He presents himself as a 25-year-old man who is strong on the inside and outside, with an unbreakable spirit of ‘indoda ayikhali iyaqinisela’ (a man does not cry but stays strong). This confident man – Khaya Mofokeng, whose last time to shed tears was in 2011 after his father denied him the opportunity to go to Johannesburg to fulfil his dreams – comes from Bergville in KwaZulu Natal where he grew up and finished high school.
Mofokeng’s confidence is manifested from the get-go by the nature of his walk: chin up, head up and shoulders straight.
These trends are much harder to ignore while he is cladding smart, casual clothing of a pair of light blue jeans, navy blue collar t-shirt and formal brown shoes with his car keys and smartphone on his hands.
He describes himself as “a young and self-driven individual . . . [who] likes new challenges.”
Challenging Educational Life
“If I bounce on a wall, I’ll have to go back and find ways to break it so that I can get through,” he says. A year later since the disapproval of his father in 2012, he came to Jo’burg to pursue a degree in Audio-visual Communications at the University of Johannesburg (UJ), hoping that it will fulfil his dream of becoming a filmmaker.
But reality remained defiant towards Mofokeng, and somewhat rebellious for his initial goal to be achieved. His exposure to the real world permanently changed his perspective of education, and now, his views of the education system in tertiary level can stir up a great debate.
When narrating about his second-year experiences of being a student, he says: “In the second semester, I failed a module because I got a gig at the SABC (South African Broadcasting Corporations) and worked there as an assistant floor designer of Generations (South Africa’s highest watched soap opera at the time). I got to see how things work out there in real life. I realised that whatever they are teaching us at UJ, I’m not going to need it.”
So, he carried the failed module to 3rd year.
“The moment the lecturer stepped in I felt irritated . . . because I had films that were playing on Mzansi Magic when I was doing my third year. So already I knew how things work within the television industry. I had a lot of contacts and I was already working for other companies.”
This time he passed the module he carried to 3rd year.
But failed another module again.
And had to carry it to 4th year.
He tells The Open Journal that it was hard for him to stay focused in class and would sometimes not attend lectures and dragged his feet with his assignments.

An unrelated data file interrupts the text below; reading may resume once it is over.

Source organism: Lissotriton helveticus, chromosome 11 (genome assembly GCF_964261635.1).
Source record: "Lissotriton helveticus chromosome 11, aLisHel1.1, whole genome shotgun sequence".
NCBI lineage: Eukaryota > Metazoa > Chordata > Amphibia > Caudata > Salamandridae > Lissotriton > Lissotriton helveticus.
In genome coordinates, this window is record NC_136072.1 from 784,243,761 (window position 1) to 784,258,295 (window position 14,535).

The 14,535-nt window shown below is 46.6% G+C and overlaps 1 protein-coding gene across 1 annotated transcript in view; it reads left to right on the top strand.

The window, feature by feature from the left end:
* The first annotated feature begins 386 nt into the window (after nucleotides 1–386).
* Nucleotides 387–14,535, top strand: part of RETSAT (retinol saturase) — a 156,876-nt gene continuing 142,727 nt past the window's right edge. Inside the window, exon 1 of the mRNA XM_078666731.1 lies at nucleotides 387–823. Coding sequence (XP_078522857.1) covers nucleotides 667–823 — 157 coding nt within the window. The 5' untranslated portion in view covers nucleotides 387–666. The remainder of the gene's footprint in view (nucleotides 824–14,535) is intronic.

So, in his fourth year, he dropped out. But it compelled him to find a better version of himself as he felt ‘very useless’.
Eventually, he went back to school when his father convinced him to finish the degree after taking a two-year gap.
Filmmaking vs Marketing
Instead, “I’m more of a marketing person than a television person because of the challenges we are facing,” he says.
Mofokeng now works as a Public Relations Officer for City Waldorf, one of the most popular student accommodations in the heart of Jo’burg. In 2018, he got hired as a Marketing Manager for Sarasota Spur in Braamfontein, Johannesburg.
He says he’s largely contributed to the growth of Varsity TV, a production company that generates content intended for university students across the country.
Additionally, Mofokeng has been in charge of City Cares, a community-charity unit under City Waldorf that helps disadvantaged communities.
Most recently, his envisioned monthly student-based newspaper, Waldorfian Times, was launched in February 2017 in partnership with Provokar News.
He sees himself in the next five years as a marketing guru and having created an organization that will empower the youth and help them grow to become the best versions of themselves. “I’m trying to build an organization that will assist the youth to achieve good things in life.”
His great personality is what makes the work he does easier for him as it easily matches the requirements of his work.
“This is why I have been able to get myself so many portfolios as a Marketing Manager because marketing requires talking, convincing people to like you and as soon as they love you, they fall in love with your idea,” explains the confident Mofokeng as he taps himself on the back.
Even though his fate seems clear, he hasn’t given up on pursuing his dream of being a big filmmaker and has ideas on the type of films he wants to produce. But his biggest fear in life is failing, and not being able to attain a position in the television industry is a scary thought for him.
Despite all the challenges that befall, there are two things that this modest and charismatic young man always says: “Change always starts with you and be the change that you want to see and dream until it becomes a reality.”